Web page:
Medical Construction & Design

JUL-AUG 2018

Medical Construction & Design (MCD) is the industry's leading source for news and information and reaches all disciplines involved in the healthcare construction and design process.

Issue link: https://mcdmag.epubxp.com/i/1002425

Contents of this Issue

Navigation

Page 53 of 70

MCDM AG.COM | J U LY/AUGUST 2018 | Medical Construction & Design 49 patient-centered care and fostering the development of the integrated care model, also known as collaborative care or medical home. Traditional clinics that operate a silo- based practice model are not conducive to supporting fundamental principles of collaboration and team-based en- gagement, hallmarks of the new era of integrated care. The planning thought process must be changed to accommo- date this new trend and should include four key considerations: collaboration, fl exibility, versatility and modularity. These considerations are leading to new terminology being used when discussing outpatient clinics with healthcare provid- ers, such as team center, pod and on- stage/off -stage spaces. It therefore makes sense to be familiar with these concepts of integrated care related to clinic design. Linear team center model The linear team center model is an evolu- tion of traditional space planning in its foundational layout and fl ow. It features a linear layout with exam rooms sur- rounding a core support and charting area. Patients are escorted to exam rooms through a corridor shared by staff and patients. The major diff erence between the traditional clinic model and the linear team center model is the reduction in the physical separation of the provider from the support staff . Rather than the provider having a private offi ce, they move to a shared open work area, known as a team center. The team center is incorporated as a highly accessible and centrally located primary charting and workstation for all integrated team members. The clinic's shared open work area promotes more face-to-face interac- tion between providers, nurses and ancillary care team, while allowing easy access to patients and family members. The new model for clinic plan- ning strives to create a modular layout to allow for fl exibility and versatility. A standardized exam room within a modular layout ultimately provides fl exibility to ebb and fl ow between providers as needs shift. The linear team center model meets the four principle considerations — collabo- ration, fl exibility, versatility and modu- larity — for a multidisciplinary clinic, while maintaining the familiarity of a traditional clinic design. The linear team-centered model is conducive to value-based care because: > Visibility and proximity among the care team facilitate communication, lead- ing to increased opportunity for knowl- edge sharing > Shared open spaces can accommodate rotating or visiting specialist support and consultations > Co-location of clinical staff and pro- viders in a central location reduces travel distances, increasing effi ciency > Open layout enhanced by centrally located team center facilitates access by patients and family members, increasing interaction and minimizing the feeling of alienation that can exacerbate stress levels > Single-linear circulation, along with increased shared spaces, results in ef- fi cient use of space Pod model The fundamental, scalable concept of a pod model is the ability to break down a larger organization into smaller units, and then replicate each wholly contained unit into a standardized planning module for fl exibility. Each pod consists of a clus- ter of exam rooms along with team work and support areas, yet retains a separate internal circulation shared by staff and patients. Essentially, the pod becomes a clinic within a clinic and is an exemplary model that supports the integration of multiple disciplines in a single setting. A shared open workstation centrally located in the pod allows multidisci- plinary team collaboration while being readily available to patients and family members. Pending placement, it can further facilitate collaboration be- tween teams of adjacent pods. Although circulation is shared between staff and patients, a separation of internal pod circulation from the primary circulation provides some degree of privacy while reducing noise level. When pods of similar modular spaces are organized in a standardized plan- ning module, it provides opportunities for fl exibility and versatility. Modularity of the pods allows for easy recon- fi guration of functions or change in use between disciplines. It also provides the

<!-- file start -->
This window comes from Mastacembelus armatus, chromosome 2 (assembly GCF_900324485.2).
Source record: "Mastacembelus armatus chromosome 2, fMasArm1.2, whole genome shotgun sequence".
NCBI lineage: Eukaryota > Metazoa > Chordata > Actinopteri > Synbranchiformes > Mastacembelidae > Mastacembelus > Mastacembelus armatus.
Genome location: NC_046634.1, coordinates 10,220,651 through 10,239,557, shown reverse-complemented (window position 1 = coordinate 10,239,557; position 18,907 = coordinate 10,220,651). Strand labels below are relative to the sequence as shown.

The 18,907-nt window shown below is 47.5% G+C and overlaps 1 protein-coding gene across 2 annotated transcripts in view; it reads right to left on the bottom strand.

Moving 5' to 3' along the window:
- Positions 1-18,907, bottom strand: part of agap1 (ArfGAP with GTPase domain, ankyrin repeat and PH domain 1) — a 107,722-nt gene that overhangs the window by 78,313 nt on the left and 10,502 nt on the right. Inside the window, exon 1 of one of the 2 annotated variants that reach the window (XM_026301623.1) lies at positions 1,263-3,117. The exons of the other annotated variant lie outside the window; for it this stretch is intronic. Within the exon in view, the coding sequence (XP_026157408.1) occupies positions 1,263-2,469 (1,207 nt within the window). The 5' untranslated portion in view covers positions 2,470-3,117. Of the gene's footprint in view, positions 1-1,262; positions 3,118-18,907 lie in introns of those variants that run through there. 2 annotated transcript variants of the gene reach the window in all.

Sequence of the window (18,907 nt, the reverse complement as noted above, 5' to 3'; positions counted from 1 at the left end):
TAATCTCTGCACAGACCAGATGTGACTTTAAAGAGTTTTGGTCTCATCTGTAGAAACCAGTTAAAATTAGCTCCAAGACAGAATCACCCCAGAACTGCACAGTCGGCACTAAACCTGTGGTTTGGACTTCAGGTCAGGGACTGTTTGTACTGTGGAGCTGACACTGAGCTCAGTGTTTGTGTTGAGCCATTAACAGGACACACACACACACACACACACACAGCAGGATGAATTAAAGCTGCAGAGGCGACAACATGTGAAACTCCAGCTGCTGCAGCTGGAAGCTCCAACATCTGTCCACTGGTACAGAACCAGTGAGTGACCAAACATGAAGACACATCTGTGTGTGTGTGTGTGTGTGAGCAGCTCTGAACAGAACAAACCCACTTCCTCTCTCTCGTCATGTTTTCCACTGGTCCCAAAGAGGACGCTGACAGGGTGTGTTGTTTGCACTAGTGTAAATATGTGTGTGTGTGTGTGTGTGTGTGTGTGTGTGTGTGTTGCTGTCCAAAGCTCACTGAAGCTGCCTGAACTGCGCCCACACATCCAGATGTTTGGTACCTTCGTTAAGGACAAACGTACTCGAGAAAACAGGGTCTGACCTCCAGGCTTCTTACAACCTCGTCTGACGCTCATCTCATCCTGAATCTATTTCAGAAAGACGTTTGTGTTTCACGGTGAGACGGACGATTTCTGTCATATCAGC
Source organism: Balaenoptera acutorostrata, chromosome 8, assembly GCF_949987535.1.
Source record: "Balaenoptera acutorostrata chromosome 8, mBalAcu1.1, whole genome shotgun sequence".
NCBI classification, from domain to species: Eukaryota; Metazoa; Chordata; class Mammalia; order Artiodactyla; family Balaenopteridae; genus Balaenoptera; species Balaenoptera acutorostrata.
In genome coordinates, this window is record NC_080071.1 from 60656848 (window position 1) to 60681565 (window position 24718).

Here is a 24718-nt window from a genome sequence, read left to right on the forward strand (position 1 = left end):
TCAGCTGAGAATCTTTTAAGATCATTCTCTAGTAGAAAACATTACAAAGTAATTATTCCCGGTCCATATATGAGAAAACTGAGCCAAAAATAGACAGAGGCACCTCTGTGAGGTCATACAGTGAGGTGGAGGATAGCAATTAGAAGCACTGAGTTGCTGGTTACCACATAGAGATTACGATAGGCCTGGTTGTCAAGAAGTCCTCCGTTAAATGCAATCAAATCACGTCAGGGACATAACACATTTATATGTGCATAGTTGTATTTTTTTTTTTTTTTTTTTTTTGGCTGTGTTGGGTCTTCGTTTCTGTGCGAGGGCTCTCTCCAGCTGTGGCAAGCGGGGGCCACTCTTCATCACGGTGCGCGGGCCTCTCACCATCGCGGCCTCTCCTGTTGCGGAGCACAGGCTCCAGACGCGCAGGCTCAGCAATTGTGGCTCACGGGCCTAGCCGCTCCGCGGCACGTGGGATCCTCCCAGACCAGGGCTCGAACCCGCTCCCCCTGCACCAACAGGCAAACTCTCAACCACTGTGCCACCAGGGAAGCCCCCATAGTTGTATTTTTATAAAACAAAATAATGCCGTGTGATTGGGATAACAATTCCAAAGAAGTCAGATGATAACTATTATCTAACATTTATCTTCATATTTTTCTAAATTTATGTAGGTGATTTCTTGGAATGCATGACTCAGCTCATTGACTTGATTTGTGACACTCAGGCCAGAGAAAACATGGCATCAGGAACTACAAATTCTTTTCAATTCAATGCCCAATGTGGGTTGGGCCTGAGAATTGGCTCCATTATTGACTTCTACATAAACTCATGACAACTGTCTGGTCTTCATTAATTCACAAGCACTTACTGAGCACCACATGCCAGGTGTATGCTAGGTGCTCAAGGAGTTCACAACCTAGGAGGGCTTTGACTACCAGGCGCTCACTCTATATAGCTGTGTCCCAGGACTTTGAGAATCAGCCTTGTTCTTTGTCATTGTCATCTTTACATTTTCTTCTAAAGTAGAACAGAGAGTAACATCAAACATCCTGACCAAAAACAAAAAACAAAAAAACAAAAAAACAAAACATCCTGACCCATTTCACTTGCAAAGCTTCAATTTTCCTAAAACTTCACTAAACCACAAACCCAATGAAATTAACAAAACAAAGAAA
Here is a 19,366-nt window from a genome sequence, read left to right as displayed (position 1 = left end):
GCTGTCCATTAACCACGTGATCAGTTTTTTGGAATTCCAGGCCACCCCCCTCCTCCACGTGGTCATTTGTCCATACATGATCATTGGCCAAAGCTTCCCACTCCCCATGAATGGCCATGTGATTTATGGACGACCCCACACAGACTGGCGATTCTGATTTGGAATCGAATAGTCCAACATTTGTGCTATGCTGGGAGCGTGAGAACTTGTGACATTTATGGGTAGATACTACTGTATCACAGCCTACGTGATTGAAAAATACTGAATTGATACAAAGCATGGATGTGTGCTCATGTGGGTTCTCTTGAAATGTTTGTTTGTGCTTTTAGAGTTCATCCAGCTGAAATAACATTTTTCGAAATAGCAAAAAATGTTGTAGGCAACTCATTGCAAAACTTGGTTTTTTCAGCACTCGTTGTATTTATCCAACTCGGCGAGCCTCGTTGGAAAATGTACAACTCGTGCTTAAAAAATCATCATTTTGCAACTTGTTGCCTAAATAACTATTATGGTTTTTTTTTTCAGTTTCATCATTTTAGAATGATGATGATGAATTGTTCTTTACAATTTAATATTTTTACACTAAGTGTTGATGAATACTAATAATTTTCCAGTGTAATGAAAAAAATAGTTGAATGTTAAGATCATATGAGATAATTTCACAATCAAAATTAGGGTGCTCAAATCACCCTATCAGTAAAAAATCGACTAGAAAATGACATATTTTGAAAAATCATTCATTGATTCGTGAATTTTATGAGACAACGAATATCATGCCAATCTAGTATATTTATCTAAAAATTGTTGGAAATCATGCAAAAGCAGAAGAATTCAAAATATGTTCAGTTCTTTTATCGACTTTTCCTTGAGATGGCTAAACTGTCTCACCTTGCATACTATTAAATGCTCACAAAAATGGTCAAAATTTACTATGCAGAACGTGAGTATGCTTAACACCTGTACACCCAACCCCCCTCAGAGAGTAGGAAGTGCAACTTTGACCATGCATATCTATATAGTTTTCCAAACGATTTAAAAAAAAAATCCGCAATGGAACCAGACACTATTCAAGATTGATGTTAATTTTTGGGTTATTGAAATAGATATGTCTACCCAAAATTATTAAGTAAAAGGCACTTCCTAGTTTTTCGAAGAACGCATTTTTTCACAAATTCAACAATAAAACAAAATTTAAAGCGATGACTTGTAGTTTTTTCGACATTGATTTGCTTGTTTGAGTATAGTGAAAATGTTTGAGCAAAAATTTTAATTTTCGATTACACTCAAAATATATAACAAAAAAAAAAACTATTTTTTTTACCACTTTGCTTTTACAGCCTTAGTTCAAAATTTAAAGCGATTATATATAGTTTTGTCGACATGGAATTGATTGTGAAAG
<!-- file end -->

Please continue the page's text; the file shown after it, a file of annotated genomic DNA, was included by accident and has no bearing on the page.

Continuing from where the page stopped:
Articles in this issue

Links on this page

Archives of this issue

view archives of Medical Construction & Design - JUL-AUG 2018